Cocooning The Expat

An expat may be guiltier than most of cocooning.

It seems ridiculous that someone can travel to the other side of the world only to seek out others with the same beliefs.

I select all of my newspapers, music, television, and podcasts. This allows me to listen, read or hear exactly what I feel is relevant or interesting. The days of suffering through twenty minutes of an unchosen radio documentary, or watching the tail end of something I haven’t chosen before something I have, are gone. I choose each “thought provoking” topic, well it would be, if I hadn’t chosen it.

I am cocooned in my own beliefs. I cannot be swayed into thinking otherwise, for I have chosen not to listen.

Good things break free from cocoons: pretty things, new things.

A chance to travel is a chance to learn, a free education at your doorstep.

Begin a chat with a security guard, a local, a fellow traveler of a different origin, and you will be immediately transported to another world. You will not be able to speak of people, for there are no mutual friends or acquaintances, you will be forced to speak of ideas, customs and traditions.

Mark Twain once said that “Travel is fatal to prejudice, bigotry and narrow-mindedness.” Mark had never been on an end of season football trip, taken a last minute deal to Bali, or listened to a bunch of expats talk about which beach club membership to choose.

I was taught how to play Canasta with a group of Spanish women in Jakarta. I went to an ante-natal class with a group of non-english speakers in Malaysia. I learnt how to buy my vegetables with my Libyan neighbour – but somehow here in Qatar I have cocooned myself into a very ordinary life of school runs, sports practice, family life and work.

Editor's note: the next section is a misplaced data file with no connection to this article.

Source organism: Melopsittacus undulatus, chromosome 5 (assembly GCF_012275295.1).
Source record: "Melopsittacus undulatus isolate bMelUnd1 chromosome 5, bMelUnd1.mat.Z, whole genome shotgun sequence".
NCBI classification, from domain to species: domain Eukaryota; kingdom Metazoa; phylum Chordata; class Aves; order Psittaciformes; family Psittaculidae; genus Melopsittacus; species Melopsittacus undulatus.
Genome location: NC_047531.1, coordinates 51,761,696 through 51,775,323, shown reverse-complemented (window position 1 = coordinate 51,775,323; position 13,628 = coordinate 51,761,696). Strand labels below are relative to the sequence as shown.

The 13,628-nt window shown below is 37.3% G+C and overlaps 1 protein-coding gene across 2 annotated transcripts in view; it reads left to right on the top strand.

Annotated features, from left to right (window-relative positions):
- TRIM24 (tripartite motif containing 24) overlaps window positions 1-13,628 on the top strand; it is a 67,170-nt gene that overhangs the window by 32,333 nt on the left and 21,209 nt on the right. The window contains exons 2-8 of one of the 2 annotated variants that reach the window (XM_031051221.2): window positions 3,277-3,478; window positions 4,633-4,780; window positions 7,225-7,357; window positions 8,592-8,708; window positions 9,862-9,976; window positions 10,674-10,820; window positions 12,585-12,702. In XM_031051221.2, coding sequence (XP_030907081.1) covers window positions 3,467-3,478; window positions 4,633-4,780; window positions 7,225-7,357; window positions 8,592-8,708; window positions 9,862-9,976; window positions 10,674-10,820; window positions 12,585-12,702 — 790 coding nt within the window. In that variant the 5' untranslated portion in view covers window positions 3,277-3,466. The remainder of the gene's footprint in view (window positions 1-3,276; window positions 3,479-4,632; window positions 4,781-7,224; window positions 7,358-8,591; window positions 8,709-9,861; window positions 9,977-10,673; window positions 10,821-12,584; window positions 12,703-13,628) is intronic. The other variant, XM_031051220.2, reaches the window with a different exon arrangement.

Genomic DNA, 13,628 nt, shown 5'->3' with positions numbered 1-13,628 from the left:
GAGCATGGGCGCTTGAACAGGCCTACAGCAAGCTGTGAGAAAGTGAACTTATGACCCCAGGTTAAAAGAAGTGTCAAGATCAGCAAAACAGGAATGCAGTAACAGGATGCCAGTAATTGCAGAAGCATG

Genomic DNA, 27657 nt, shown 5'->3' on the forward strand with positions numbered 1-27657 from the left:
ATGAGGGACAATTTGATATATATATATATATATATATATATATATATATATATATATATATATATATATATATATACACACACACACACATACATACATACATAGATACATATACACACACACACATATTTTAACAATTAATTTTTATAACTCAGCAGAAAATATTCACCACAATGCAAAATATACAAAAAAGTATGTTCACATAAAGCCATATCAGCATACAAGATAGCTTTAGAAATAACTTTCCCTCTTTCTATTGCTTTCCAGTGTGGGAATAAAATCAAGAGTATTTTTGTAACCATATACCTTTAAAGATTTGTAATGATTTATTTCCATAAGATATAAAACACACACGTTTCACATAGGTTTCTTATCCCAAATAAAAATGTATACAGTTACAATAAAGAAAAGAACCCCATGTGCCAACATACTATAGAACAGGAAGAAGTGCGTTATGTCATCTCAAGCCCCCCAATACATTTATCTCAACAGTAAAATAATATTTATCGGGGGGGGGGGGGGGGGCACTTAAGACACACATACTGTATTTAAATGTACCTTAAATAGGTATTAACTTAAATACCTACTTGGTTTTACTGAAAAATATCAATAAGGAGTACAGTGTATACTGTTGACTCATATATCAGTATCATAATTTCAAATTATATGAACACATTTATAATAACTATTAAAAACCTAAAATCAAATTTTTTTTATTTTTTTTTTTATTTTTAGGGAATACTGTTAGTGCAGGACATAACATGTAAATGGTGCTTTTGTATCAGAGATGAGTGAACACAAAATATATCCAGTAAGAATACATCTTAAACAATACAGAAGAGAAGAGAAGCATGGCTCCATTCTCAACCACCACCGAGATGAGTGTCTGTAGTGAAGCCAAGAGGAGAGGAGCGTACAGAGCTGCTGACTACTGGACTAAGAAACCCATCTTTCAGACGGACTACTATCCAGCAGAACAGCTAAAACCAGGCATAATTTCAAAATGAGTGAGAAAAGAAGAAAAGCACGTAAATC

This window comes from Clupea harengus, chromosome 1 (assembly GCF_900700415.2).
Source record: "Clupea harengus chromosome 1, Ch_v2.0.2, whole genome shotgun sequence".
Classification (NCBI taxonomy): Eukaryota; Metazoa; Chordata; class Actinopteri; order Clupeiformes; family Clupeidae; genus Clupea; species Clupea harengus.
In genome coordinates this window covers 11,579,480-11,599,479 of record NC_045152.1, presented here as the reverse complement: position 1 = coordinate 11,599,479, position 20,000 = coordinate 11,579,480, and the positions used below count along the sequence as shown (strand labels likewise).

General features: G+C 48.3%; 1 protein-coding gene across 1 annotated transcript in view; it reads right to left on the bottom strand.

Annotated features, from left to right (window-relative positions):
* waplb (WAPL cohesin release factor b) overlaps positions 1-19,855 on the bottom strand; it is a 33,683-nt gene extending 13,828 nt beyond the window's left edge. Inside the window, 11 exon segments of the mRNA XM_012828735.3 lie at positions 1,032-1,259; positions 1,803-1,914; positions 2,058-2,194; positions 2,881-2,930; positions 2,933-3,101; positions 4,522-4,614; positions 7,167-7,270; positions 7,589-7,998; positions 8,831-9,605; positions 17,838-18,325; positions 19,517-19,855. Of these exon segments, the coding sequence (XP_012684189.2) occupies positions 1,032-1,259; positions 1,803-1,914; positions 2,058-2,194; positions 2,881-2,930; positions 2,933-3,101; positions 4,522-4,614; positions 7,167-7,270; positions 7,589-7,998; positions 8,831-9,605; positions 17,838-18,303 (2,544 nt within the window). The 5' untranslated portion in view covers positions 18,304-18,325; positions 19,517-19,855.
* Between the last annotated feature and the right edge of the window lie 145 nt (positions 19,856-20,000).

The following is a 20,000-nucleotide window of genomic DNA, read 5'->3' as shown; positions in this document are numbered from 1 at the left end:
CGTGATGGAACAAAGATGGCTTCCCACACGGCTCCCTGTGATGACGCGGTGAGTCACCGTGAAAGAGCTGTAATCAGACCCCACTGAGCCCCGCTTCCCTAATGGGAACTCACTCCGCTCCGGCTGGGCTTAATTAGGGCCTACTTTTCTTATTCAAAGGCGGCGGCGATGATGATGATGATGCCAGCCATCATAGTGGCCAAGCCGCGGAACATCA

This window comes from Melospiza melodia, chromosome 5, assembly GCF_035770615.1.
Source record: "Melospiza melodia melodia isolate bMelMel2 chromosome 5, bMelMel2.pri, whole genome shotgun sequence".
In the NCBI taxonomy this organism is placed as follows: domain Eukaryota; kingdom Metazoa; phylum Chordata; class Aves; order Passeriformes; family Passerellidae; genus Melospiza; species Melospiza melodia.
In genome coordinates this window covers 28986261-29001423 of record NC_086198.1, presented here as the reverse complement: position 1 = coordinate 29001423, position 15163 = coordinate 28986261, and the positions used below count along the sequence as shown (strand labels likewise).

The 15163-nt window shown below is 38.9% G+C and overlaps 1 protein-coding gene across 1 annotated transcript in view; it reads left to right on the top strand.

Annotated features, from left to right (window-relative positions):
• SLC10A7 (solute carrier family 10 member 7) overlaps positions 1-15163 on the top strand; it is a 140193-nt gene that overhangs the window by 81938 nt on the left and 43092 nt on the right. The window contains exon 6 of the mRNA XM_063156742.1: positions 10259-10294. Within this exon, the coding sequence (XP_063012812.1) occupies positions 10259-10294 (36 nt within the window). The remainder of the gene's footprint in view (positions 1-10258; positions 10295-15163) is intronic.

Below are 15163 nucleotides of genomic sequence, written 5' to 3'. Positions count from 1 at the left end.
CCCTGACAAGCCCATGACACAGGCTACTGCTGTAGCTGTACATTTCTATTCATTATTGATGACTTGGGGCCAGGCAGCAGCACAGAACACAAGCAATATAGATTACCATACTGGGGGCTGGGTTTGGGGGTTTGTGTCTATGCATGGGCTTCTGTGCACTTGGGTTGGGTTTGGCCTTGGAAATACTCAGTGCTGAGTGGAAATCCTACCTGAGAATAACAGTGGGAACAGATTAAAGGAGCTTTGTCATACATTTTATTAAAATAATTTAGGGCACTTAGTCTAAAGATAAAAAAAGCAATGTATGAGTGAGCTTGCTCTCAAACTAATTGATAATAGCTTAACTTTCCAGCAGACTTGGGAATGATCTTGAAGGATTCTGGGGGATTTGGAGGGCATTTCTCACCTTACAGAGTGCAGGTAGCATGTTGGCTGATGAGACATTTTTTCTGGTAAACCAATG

I’ve curled up and become comfortable, wrapping myself in the familiar under a blanket of easy.

I’ve scanned the course list, thought about the lessons, it’s time to listen to a few new ideas.

Sign up for the best bits here

Sign up for the best bits from our community of forty thousands expats. Every Saturday morning we’ll shoot you the five hottest topics from the world of expat.

Powered by ConvertKit


  1. Though it is a Christian notion, it relates… Last year I was reminded, “We are not called to be comfortable.” It is definitely easier. But never best. Looking forward to hearing what courses, lessons and ideas develop. x

  2. I find I swing between spending time with my Indian friends in the compound and seeking the familiar with expat school mum friends. It gives me a happy mix. Let me know if you’d like to pop over for some cooking classes 😉

  3. Now that I’m back “home” in the US, I’ve discovered how much I must have cocooned while overseas. Because we’re constantly on the go, out see friends, go to this activity, that event, this kid thing or that. And frankly it all stresses me out! I’m not used to being on the go this much – our overseas life was much more relaxed, if sometimes boring or lonely.

  4. You’ve had rather too much Life recently – so maybe it’s ok to fall back on the familiar for a while. But it won’t last – you’ll be ready for the travelling fray before long.

  5. I appreciate your honesty in this post. It’s something I fight against on an almost daily basis. We only get one go in this world, and as Mark Twain’s famous quotes (my favorite is the ‘throw off the bowlines’ one) remind us, let’s not waste it. If you can’t broaden your horizons while living in another culture, when the hell can/will you?

  6. I think this is a side-effect of changes in media, not just an expat thing. Even before I left Australia I’d stopped reading newspapers or watching the nightly news, I just read what interested my online. If something is by Annabel Crabb I read it, if it is by Andrew Bolt I don’t. When you get so used to only being surrounded by agreement it comes as a shock to encounter a completely different world view. As you said, it is a good and necessary thing, but I feel that it is becoming increasingly rare.

Speak Your Mind